The plane had carried a four-member team to handle medical emergencies on board, three pilots, seven cabin crew, an engineer, a flight departure master and a loadmaster. To minimise contacts, the rescue team was kept separately in the business compartment. The food to be served during the four-hour flight from Wuhan to Kathmandu was also placed on the patients’ seats to minimise further content.
On February 16, before 4 am, the Nepal Airlines’ wide-body aircraft airlifted 175 Nepalis to Kathmandu. Here at the airport, the aeroplane was given a separate runway. A separate location with a total of five sections for their arrival was prepared. After a thermal screening, the group was taken to Kharipati for quarantine on five tourist buses.
The bus drivers were also trained about the safety measures that they should adopt. The drivers had first shown reluctance to drive the vehicles, fearing infection, but had agreed after their compartments were sealed.
The aeroplane was kept on hold at the TIA parking lot for the next 48 hours before it was eligible to fly again.
At Kharipati, the evacuated Nepalis were kept inside four buildings of the NEA training centre. Only two to three people were kept in a room, Major Phuyal informs.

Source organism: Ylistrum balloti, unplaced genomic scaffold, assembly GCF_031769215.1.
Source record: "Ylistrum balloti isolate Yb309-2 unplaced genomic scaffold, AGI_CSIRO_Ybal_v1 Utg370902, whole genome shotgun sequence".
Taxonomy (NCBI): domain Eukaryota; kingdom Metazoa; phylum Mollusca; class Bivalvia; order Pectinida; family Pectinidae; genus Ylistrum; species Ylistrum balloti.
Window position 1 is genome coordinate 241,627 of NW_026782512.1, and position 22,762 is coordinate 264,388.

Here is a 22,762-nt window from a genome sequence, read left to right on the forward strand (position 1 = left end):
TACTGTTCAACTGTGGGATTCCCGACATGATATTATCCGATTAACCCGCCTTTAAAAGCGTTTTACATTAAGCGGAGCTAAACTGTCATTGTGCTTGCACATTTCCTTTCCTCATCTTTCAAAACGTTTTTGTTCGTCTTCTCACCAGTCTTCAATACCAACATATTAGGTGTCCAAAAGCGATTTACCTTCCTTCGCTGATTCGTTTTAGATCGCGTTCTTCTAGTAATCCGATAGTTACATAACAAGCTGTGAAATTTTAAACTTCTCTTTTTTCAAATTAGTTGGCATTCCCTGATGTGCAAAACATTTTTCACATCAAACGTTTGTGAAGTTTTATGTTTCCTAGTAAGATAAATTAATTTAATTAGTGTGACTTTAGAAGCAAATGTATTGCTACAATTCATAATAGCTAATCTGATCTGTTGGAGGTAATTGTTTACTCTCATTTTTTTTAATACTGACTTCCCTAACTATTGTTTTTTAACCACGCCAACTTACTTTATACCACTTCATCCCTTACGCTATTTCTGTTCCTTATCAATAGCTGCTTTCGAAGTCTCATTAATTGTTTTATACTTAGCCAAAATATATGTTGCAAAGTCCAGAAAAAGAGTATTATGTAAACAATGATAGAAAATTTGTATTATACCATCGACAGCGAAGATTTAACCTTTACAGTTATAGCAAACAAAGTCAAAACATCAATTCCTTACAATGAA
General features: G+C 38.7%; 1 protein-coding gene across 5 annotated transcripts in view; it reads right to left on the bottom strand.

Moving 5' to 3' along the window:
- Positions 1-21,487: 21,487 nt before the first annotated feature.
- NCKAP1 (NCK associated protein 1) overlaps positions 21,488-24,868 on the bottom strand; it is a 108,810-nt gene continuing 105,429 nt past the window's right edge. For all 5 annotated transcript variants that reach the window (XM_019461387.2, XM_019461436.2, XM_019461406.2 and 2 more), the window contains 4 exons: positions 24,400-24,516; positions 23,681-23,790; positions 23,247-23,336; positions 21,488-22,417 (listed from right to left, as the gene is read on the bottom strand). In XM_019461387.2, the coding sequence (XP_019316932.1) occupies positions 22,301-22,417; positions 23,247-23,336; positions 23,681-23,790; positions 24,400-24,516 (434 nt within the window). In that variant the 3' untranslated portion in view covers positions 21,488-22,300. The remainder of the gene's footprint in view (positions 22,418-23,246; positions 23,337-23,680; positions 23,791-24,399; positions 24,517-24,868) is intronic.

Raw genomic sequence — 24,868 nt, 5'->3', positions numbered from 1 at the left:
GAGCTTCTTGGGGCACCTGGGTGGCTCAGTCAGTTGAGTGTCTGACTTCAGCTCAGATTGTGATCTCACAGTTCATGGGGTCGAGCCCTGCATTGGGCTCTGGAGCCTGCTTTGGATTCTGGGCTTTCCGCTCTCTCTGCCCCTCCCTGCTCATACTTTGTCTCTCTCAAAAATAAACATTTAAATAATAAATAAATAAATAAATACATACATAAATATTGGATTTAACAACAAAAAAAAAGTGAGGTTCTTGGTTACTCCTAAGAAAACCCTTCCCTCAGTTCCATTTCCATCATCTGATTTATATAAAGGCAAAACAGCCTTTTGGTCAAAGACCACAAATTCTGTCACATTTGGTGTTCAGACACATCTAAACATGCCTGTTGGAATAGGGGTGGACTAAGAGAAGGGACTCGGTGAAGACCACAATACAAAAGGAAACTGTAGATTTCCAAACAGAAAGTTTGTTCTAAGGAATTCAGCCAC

“The room partners were finalised based on the patients’ choice. Many of them were familiar with each other; some even studied in the same university. They were happy while staying in the quarantine,” says Phuyal.
On the very first day of their arrival, the quarantine management team had taken the swab samples of all 175 people. The army officials went person-to-person to check their temperature and distributed booklets on the prevention measures against COVID-19.
The control room there used to keep records of the temperatures twice a day, with the army officials making rounds to check if the screening was being held properly or not. Besides, everyone was given strict guidelines to call and report any kind of temperature fluctuation immediately.
Everyone in the management team was worried about what to do if any of the evacuees showed any symptoms of infection. Fortunately, during the 16-day quarantine, nobody complained any such. There were only a few complaints of stomachache, informs Phuyal.
After 16 days, the quarantine team and the evacuated Nepalis exited Kharipati. On that day, the locals who had previously left the area fearing the virus infection and were sceptic of their move in the quarantine thanked the Nepal Army officials with garlands around their necks.
Even some family members of the army officials involved in the process were not in favour of the officials’ role, fearing risks. “Our job is very ironic. If we do not do it, no one would. There were a lot of scepticism and negative comments about the move. Hence, we restricted our stay here, rather than giving priority to what was being said outside,” shares Phuyal, remembering how hard it was to convince their families. “But all was worth it in the end; we got the needed support from all the stakeholders and we did our work.”
The result was apparent: on Tuesday this week, everyone had a big smile on their faces while exiting the quarantine.